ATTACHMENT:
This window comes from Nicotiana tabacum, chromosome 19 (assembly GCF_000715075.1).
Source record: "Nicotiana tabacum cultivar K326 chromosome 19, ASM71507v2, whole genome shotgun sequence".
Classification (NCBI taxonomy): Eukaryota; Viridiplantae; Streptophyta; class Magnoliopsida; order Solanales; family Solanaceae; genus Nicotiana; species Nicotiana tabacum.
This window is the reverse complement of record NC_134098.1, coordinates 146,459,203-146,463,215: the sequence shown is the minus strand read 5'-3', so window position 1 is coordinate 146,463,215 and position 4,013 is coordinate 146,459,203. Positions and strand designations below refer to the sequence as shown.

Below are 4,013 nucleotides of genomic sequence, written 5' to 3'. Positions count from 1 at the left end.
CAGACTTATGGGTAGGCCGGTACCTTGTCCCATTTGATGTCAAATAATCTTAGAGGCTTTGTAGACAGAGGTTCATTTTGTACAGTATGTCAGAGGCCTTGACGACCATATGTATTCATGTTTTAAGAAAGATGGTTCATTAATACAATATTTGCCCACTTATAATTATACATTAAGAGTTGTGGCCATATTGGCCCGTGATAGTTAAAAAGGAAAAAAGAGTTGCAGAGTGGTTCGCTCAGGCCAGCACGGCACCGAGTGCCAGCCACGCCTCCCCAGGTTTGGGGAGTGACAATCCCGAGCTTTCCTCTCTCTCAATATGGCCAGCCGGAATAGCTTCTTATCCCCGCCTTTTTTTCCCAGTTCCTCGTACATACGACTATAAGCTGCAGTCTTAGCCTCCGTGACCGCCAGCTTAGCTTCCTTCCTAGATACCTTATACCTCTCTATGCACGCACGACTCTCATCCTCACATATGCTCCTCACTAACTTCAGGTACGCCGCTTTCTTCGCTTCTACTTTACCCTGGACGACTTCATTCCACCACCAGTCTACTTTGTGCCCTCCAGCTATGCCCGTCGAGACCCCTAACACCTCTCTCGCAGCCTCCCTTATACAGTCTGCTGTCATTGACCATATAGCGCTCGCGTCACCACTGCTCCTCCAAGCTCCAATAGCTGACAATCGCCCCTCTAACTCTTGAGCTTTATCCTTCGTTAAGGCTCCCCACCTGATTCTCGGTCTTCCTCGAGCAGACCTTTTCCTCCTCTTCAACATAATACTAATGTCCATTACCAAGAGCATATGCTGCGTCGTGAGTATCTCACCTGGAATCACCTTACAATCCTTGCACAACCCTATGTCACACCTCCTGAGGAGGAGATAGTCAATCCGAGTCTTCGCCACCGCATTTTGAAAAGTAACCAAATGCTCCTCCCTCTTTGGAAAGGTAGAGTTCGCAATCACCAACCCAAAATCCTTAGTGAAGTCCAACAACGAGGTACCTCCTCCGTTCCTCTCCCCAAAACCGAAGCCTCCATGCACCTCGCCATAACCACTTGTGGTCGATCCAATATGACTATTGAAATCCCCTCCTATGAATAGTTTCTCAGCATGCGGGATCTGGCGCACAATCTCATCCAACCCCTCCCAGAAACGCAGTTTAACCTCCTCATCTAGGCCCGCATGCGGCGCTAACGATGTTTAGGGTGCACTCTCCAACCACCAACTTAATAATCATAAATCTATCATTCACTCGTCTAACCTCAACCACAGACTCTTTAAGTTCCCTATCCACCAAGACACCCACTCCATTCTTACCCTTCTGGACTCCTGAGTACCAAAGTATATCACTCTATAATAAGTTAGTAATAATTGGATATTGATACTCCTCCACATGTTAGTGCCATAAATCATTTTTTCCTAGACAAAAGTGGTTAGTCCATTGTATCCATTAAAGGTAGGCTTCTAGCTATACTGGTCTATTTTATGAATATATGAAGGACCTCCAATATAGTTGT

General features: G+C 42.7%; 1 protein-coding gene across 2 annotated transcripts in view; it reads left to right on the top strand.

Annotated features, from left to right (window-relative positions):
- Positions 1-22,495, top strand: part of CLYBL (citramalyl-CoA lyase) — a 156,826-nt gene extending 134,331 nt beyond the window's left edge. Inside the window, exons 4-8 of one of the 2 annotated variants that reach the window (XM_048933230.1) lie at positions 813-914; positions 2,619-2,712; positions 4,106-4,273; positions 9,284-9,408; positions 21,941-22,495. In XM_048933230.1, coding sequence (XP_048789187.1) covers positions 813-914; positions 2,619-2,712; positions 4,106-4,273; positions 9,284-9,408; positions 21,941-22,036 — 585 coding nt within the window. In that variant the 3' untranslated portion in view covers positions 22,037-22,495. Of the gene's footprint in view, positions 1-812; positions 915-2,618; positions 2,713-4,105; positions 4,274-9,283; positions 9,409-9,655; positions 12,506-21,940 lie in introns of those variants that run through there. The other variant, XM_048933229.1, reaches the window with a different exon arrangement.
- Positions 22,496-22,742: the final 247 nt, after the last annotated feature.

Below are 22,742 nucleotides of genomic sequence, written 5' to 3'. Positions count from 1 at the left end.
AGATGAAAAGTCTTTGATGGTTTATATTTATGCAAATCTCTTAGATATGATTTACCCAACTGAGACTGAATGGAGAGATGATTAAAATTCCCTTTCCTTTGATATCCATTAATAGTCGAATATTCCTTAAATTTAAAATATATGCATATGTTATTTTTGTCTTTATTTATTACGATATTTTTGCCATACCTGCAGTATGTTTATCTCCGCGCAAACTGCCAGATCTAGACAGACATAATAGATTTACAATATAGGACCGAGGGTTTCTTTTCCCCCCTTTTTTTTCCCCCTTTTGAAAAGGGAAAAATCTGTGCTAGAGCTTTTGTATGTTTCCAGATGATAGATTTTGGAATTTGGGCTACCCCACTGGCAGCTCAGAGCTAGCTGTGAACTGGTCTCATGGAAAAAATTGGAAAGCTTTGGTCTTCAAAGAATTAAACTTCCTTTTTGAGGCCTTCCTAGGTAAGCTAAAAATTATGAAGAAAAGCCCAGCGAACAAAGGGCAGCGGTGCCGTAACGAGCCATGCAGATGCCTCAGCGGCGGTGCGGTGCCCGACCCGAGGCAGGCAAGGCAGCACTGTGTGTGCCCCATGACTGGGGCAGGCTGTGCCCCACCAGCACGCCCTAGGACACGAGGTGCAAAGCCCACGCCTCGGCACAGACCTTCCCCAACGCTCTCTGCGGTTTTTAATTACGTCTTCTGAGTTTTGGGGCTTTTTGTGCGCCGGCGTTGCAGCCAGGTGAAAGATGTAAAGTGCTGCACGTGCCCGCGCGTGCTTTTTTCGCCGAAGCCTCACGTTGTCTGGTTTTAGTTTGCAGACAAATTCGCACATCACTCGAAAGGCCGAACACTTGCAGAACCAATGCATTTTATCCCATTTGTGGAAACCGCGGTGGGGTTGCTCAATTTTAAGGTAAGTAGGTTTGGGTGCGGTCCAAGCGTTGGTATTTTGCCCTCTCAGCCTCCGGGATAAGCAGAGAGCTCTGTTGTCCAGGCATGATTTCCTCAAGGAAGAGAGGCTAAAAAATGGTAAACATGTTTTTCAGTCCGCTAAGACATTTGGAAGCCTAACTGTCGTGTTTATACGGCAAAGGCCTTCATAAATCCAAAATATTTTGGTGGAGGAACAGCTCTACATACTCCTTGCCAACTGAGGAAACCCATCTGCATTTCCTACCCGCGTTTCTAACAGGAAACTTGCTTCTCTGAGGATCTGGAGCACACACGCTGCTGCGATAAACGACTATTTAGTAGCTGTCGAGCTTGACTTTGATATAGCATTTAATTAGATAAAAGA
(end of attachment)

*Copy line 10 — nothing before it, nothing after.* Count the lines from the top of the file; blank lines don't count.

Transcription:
- Positions 22,496-22,742: the final 247 nt, after the last annotated feature.